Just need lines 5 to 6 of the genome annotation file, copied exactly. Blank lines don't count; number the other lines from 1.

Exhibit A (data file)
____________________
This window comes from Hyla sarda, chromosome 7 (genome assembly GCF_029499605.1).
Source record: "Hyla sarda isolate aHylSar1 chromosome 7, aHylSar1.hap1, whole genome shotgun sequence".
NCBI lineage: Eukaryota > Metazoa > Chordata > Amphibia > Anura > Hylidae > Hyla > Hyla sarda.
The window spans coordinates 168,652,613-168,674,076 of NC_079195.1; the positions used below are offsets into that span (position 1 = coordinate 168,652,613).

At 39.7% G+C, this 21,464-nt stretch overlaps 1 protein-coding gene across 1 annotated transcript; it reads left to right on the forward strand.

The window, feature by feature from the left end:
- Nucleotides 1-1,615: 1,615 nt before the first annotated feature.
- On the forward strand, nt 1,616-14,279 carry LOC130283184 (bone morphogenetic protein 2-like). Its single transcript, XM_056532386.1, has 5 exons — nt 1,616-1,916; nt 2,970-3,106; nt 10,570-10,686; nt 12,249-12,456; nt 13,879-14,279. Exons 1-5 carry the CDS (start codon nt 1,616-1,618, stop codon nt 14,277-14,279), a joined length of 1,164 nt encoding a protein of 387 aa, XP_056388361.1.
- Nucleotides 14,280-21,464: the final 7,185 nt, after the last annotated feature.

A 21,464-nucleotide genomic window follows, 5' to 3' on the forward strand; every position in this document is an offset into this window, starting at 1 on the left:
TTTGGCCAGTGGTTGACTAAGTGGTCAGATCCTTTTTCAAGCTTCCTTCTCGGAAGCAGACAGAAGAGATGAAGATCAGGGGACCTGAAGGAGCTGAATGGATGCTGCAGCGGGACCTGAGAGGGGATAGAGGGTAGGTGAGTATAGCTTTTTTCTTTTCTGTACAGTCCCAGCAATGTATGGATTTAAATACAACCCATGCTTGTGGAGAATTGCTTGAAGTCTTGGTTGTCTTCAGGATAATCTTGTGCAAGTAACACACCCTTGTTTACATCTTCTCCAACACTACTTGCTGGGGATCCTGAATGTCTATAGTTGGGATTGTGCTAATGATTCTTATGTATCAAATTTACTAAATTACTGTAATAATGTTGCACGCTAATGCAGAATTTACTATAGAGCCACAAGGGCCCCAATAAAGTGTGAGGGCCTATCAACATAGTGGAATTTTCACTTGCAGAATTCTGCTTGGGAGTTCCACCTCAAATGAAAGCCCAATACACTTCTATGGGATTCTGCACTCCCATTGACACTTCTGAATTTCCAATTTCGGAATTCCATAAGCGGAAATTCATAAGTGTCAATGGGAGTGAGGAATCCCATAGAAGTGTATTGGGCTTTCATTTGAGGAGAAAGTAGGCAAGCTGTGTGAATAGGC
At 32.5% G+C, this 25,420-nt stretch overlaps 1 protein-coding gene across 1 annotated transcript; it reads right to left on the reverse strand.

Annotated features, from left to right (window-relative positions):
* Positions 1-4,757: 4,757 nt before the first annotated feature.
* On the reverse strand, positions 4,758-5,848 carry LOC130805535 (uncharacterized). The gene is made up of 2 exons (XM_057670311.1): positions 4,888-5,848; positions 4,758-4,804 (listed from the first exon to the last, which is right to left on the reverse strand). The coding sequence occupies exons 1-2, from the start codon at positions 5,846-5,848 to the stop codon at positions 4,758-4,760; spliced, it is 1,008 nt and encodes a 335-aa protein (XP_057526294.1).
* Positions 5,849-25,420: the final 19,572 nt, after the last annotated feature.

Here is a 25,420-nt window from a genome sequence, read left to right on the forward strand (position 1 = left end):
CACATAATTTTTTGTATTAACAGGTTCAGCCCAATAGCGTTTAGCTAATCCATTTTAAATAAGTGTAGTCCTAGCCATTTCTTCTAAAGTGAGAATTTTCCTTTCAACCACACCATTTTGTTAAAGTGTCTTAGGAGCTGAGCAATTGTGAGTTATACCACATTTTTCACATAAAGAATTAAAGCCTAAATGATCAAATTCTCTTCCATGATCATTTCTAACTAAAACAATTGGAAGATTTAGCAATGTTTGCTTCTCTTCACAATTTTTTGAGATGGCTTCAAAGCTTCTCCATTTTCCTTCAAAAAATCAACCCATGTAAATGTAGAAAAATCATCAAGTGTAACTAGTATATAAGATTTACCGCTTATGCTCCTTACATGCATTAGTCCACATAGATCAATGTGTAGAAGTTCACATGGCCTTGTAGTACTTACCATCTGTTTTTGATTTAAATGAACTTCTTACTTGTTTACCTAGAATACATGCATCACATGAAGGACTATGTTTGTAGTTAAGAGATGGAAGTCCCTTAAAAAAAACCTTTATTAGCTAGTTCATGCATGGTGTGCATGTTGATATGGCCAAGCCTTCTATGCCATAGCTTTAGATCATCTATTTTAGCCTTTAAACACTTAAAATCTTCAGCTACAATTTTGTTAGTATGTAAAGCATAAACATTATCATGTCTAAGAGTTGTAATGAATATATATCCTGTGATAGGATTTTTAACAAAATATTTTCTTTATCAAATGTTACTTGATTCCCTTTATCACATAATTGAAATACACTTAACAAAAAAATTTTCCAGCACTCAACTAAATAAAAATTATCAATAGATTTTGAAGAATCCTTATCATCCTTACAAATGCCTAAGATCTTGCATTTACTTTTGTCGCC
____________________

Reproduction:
At 39.7% G+C, this 21,464-nt stretch overlaps 1 protein-coding gene across 1 annotated transcript; it reads left to right on the forward strand.

The window, feature by feature from the left end: